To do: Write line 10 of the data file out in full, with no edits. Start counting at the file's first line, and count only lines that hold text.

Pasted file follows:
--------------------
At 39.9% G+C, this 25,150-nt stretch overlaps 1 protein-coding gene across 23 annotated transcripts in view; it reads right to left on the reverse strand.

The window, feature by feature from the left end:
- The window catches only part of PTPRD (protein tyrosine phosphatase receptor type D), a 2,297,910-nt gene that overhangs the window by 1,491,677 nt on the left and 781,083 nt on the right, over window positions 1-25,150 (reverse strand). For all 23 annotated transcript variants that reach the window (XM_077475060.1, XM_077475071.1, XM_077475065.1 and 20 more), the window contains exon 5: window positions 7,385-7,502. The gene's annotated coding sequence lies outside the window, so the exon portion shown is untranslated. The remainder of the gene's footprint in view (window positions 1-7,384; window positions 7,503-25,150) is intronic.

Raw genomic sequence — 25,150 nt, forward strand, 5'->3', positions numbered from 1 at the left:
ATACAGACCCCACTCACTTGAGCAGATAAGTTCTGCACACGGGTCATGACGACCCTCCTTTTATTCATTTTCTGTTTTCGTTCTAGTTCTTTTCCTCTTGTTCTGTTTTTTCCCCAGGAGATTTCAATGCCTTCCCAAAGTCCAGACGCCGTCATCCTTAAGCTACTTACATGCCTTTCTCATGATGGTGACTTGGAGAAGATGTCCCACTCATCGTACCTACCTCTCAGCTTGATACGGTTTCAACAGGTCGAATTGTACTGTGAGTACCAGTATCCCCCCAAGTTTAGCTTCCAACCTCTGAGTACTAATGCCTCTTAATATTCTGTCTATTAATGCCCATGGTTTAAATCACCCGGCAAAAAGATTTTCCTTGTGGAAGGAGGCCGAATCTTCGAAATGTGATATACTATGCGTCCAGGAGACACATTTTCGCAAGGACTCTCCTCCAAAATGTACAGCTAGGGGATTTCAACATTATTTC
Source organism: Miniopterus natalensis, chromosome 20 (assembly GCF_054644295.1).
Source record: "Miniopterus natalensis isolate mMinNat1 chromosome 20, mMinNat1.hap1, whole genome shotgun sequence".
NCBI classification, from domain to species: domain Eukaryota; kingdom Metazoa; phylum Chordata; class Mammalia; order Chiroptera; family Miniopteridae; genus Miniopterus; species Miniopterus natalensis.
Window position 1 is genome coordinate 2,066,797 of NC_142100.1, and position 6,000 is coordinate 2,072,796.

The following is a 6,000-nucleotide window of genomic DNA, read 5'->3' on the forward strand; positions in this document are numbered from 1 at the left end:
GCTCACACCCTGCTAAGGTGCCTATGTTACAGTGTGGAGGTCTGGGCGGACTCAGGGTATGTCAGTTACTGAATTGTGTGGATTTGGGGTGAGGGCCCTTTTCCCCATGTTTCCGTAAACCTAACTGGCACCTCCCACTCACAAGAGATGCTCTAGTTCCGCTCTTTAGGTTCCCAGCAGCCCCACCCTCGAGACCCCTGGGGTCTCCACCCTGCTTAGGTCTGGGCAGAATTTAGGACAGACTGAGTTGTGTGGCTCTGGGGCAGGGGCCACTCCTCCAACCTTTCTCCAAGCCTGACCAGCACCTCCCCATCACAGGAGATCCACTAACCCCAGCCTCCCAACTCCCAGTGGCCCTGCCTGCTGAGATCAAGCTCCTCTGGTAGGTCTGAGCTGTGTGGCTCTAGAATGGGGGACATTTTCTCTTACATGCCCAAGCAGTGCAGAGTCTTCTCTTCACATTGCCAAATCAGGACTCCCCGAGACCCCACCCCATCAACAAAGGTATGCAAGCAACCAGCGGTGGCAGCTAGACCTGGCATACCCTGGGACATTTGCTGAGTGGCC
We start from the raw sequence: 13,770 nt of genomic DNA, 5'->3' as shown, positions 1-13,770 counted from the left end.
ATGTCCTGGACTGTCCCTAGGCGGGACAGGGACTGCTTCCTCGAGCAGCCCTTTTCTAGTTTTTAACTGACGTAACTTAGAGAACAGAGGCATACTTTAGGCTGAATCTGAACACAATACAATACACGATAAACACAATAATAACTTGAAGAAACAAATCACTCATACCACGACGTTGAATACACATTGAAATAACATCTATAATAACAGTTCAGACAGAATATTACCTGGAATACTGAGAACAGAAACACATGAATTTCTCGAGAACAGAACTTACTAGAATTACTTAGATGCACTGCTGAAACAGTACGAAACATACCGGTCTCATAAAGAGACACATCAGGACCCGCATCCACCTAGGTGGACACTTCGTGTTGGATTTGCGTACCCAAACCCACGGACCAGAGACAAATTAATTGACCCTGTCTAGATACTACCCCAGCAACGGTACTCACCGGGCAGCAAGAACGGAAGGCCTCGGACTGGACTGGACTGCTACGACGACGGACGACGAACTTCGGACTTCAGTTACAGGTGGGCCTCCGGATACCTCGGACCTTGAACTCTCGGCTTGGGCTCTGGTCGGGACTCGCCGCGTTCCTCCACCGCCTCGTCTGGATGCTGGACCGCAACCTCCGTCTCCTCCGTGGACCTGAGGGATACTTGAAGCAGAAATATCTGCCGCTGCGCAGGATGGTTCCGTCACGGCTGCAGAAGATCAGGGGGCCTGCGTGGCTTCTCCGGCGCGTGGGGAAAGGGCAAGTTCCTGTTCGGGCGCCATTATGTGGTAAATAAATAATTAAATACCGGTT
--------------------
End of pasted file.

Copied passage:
The following is a 6,000-nucleotide window of genomic DNA, read 5'->3' on the forward strand; positions in this document are numbered from 1 at the left end: